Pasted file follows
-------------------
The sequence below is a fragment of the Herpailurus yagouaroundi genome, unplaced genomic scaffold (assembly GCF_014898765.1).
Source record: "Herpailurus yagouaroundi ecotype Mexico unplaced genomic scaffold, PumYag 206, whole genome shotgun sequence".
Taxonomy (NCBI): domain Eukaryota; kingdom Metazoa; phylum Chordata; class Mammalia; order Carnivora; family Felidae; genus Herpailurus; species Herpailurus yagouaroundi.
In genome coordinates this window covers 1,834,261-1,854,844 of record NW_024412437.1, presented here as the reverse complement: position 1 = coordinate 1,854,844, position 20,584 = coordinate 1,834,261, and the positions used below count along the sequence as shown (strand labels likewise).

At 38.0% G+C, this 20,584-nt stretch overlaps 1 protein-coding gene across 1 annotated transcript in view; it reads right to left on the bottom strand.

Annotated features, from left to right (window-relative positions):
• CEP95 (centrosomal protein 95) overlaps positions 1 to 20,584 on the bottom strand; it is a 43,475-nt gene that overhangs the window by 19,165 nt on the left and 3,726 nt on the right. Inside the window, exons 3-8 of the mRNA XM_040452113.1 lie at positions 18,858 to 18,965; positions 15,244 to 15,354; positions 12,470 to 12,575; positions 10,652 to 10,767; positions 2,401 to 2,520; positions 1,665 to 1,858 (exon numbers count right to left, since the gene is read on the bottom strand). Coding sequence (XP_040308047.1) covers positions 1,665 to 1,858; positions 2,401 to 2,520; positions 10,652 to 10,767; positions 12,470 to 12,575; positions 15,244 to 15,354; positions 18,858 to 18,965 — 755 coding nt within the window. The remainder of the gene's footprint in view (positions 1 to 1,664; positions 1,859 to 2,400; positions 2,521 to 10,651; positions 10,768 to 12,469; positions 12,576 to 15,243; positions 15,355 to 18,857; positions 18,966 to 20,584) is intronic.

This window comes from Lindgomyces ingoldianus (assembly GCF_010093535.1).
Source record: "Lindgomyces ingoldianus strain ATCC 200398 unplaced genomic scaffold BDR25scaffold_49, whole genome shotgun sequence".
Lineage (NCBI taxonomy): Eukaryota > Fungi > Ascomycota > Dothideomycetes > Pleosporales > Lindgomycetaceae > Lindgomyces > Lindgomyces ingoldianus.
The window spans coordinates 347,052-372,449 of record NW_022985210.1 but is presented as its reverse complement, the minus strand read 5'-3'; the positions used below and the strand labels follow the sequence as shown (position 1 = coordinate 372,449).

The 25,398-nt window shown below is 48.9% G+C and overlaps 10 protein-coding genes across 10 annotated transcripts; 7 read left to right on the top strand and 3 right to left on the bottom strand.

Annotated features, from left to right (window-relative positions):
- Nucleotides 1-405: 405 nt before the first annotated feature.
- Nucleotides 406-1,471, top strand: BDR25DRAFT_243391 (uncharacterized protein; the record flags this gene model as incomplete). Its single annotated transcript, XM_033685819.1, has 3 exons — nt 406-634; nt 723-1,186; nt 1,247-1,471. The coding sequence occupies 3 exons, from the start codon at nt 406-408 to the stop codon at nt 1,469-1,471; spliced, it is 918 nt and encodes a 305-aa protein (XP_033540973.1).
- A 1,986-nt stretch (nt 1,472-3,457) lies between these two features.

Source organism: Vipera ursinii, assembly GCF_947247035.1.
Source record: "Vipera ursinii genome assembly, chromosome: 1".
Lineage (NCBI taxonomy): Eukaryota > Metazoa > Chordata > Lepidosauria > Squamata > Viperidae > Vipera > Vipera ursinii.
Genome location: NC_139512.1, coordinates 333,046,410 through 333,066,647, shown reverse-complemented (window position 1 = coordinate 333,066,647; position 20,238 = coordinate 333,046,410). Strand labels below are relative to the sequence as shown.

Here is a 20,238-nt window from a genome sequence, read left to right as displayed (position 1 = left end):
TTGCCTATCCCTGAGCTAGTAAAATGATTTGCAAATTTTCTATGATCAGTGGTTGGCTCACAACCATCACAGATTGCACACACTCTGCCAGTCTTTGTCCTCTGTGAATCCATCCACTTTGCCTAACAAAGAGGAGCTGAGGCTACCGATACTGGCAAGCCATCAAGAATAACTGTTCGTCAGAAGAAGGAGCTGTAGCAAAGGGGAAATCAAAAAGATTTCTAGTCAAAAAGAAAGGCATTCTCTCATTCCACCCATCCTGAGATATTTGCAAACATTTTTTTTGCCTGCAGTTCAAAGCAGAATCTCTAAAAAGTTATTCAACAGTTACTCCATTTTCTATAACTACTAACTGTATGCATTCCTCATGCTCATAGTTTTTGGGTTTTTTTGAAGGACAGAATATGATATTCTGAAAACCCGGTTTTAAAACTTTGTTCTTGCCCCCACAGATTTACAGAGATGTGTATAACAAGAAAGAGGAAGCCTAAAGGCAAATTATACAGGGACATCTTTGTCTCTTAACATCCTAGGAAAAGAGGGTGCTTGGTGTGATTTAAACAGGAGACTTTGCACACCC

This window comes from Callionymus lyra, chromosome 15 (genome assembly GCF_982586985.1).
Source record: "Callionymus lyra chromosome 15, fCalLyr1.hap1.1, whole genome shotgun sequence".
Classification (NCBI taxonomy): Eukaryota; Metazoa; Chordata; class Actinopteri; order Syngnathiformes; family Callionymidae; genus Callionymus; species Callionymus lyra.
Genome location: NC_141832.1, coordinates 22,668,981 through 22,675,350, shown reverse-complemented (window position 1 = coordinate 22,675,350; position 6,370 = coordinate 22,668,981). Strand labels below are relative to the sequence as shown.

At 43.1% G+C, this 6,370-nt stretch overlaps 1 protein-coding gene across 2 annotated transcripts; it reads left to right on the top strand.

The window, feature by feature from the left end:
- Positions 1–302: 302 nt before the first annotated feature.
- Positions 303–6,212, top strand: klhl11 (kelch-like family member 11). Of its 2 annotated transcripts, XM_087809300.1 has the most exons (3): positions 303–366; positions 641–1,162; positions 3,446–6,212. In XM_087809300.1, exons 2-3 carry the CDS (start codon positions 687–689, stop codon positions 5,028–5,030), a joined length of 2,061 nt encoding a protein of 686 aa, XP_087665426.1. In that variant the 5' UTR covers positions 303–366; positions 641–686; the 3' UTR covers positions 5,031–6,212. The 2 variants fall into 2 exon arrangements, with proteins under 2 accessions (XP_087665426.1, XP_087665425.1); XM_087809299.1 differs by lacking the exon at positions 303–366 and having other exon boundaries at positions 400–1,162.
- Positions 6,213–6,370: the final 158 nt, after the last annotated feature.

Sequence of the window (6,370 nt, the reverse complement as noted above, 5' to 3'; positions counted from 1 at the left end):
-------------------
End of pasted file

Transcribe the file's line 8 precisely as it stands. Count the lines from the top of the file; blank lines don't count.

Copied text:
This window comes from Lindgomyces ingoldianus (assembly GCF_010093535.1).